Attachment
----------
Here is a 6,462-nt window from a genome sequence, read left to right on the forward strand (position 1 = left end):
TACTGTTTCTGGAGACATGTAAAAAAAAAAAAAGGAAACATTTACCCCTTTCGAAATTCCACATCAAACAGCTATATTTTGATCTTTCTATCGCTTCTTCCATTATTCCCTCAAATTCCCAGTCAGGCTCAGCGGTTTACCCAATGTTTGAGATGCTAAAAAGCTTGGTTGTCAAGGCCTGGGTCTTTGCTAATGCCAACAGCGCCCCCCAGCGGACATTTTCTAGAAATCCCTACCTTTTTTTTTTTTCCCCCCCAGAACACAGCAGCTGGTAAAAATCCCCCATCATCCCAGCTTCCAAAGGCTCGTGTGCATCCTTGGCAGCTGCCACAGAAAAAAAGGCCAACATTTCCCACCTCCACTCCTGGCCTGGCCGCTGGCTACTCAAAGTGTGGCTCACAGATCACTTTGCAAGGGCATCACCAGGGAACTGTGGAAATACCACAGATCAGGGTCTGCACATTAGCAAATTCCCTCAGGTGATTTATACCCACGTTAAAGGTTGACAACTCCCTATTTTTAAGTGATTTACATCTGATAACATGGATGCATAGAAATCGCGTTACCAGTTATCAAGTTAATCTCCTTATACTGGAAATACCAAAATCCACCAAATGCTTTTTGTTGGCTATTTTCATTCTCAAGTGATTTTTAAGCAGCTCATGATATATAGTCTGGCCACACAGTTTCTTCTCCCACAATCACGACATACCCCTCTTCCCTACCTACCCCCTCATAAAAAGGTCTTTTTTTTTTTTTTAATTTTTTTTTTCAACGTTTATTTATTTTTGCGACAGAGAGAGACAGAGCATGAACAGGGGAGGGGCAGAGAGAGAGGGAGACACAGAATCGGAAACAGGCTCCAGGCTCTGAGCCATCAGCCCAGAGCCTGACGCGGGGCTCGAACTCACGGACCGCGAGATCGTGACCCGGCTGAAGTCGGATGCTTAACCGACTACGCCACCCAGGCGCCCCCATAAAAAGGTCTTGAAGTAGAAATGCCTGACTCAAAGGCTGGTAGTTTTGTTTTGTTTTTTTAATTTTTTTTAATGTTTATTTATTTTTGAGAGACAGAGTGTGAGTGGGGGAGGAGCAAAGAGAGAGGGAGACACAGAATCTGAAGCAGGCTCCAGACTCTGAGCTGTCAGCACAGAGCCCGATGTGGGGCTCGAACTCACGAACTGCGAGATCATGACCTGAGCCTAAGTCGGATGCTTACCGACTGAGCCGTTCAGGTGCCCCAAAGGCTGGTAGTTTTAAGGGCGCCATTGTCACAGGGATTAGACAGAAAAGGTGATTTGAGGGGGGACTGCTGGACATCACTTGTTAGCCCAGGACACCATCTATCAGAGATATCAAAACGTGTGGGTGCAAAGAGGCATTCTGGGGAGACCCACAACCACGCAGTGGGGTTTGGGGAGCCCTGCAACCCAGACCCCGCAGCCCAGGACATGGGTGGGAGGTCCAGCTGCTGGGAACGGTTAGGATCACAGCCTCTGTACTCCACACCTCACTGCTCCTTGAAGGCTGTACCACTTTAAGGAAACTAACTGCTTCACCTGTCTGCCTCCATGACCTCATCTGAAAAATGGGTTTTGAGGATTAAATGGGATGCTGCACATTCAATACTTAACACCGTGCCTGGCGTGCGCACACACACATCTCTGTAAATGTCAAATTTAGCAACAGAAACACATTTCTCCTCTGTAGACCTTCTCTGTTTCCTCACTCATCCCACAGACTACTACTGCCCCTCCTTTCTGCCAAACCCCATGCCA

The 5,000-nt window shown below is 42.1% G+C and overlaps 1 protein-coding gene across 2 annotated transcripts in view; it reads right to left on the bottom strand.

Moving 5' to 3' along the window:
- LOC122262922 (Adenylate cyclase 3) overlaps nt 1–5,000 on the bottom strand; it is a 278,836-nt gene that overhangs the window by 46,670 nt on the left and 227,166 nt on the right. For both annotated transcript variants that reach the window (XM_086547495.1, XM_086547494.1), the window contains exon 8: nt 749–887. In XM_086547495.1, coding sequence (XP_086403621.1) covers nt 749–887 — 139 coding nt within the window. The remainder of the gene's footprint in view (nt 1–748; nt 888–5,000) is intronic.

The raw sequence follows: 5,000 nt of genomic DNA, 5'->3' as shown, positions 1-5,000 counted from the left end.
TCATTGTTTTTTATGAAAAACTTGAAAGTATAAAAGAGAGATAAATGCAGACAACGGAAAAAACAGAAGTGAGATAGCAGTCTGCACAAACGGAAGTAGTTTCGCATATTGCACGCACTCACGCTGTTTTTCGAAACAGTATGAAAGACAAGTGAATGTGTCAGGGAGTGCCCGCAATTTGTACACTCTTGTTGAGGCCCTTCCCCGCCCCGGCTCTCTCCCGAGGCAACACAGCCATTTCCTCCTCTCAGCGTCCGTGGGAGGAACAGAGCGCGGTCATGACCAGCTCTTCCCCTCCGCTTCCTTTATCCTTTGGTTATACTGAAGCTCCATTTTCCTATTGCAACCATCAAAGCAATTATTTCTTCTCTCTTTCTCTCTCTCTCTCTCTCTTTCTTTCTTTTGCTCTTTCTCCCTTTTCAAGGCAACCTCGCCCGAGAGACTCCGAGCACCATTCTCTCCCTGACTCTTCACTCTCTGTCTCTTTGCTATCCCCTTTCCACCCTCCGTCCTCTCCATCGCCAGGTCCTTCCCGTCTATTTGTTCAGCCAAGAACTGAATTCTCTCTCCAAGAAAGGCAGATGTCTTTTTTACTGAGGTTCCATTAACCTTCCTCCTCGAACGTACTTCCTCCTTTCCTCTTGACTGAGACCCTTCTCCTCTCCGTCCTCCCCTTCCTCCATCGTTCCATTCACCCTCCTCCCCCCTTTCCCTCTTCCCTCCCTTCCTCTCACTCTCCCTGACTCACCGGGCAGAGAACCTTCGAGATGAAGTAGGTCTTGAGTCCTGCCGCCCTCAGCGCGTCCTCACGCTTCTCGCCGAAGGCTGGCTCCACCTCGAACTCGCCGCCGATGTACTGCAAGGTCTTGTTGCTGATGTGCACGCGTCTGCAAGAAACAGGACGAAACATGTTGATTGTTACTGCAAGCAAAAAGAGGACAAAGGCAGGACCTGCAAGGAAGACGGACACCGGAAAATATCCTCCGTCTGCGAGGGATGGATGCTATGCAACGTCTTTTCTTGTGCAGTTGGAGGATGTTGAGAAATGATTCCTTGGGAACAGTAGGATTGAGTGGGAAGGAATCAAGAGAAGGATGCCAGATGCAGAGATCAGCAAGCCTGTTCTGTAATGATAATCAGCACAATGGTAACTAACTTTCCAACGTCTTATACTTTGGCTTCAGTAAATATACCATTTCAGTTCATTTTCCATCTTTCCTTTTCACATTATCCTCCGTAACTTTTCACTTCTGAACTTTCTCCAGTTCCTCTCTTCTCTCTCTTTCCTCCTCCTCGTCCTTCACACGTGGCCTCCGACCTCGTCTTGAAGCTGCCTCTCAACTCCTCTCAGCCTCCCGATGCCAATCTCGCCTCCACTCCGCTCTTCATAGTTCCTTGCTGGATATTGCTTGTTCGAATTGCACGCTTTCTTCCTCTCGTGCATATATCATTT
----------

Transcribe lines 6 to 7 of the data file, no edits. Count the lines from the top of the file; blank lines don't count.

The raw sequence follows: 5,000 nt of genomic DNA, 5'->3' as shown, positions 1-5,000 counted from the left end.
TCATTGTTTTTTATGAAAAACTTGAAAGTATAAAAGAGAGATAAATGCAGACAACGGAAAAAACAGAAGTGAGATAGCAGTCTGCACAAACGGAAGTAGTTTCGCATATTGCACGCACTCACGCTGTTTTTCGAAACAGTATGAAAGACAAGTGAATGTGTCAGGGAGTGCCCGCAATTTGTACACTCTTGTTGAGGCCCTTCCCCGCCCCGGCTCTCTCCCGAGGCAACACAGCCATTTCCTCCTCTCAGCGTCCGTGGGAGGAACAGAGCGCGGTCATGACCAGCTCTTCCCCTCCGCTTCCTTTATCCTTTGGTTATACTGAAGCTCCATTTTCCTATTGCAACCATCAAAGCAATTATTTCTTCTCTCTTTCTCTCTCTCTCTCTCTCTTTCTTTCTTTTGCTCTTTCTCCCTTTTCAAGGCAACCTCGCCCGAGAGACTCCGAGCACCATTCTCTCCCTGACTCTTCACTCTCTGTCTCTTTGCTATCCCCTTTCCACCCTCCGTCCTCTCCATCGCCAGGTCCTTCCCGTCTATTTGTTCAGCCAAGAACTGAATTCTCTCTCCAAGAAAGGCAGATGTCTTTTTTACTGAGGTTCCATTAACCTTCCTCCTCGAACGTACTTCCTCCTTTCCTCTTGACTGAGACCCTTCTCCTCTCCGTCCTCCCCTTCCTCCATCGTTCCATTCACCCTCCTCCCCCCTTTCCCTCTTCCCTCCCTTCCTCTCACTCTCCCTGACTCACCGGGCAGAGAACCTTCGAGATGAAGTAGGTCTTGAGTCCTGCCGCCCTCAGCGCGTCCTCACGCTTCTCGCCGAAGGCTGGCTCCACCTCGAACTCGCCGCCGATGTACTGCAAGGTCTTGTTGCTGATGTGCACGCGTCTGCAAGAAACAGGACGAAACATGTTGATTGTTACTGCAAGCAAAAAGAGGACAAAGGCAGGACCTGCAAGGAAGACGGACACCGGAAAATATCCTCCGTCTGCGAGGGATGGATGCTATGCAACGTCTTTTCTTGTGCAGTTGGAGGATGTTGAGAAATGATTCCTTGGGAACAGTAGGATTGAGTGGGAAGGAATCAAGAGAAGGATGCCAGATGCAGAGATCAGCAAGCCTGTTCTGTAATGATAATCAGCACAATGGTAACTAACTTTCCAACGTCTTATACTTTGGCTTCAGTAAATATACCATTTCAGTTCATTTTCCATCTTTCCTTTTCACATTATCCTCCGTAACTTTTCACTTCTGAACTTTCTCCAGTTCCTCTCTTCTCTCTCTTTCCTCCTCCTCGTCCTTCACACGTGGCCTCCGACCTCGTCTTGAAGCTGCCTCTCAACTCCTCTCAGCCTCCCGATGCCAATCTCGCCTCCACTCCGCTCTTCATAGTTCCTTGCTGGATATTGCTTGTTCGAATTGCACGCTTTCTTCCTCTCGTGCATATATCATTT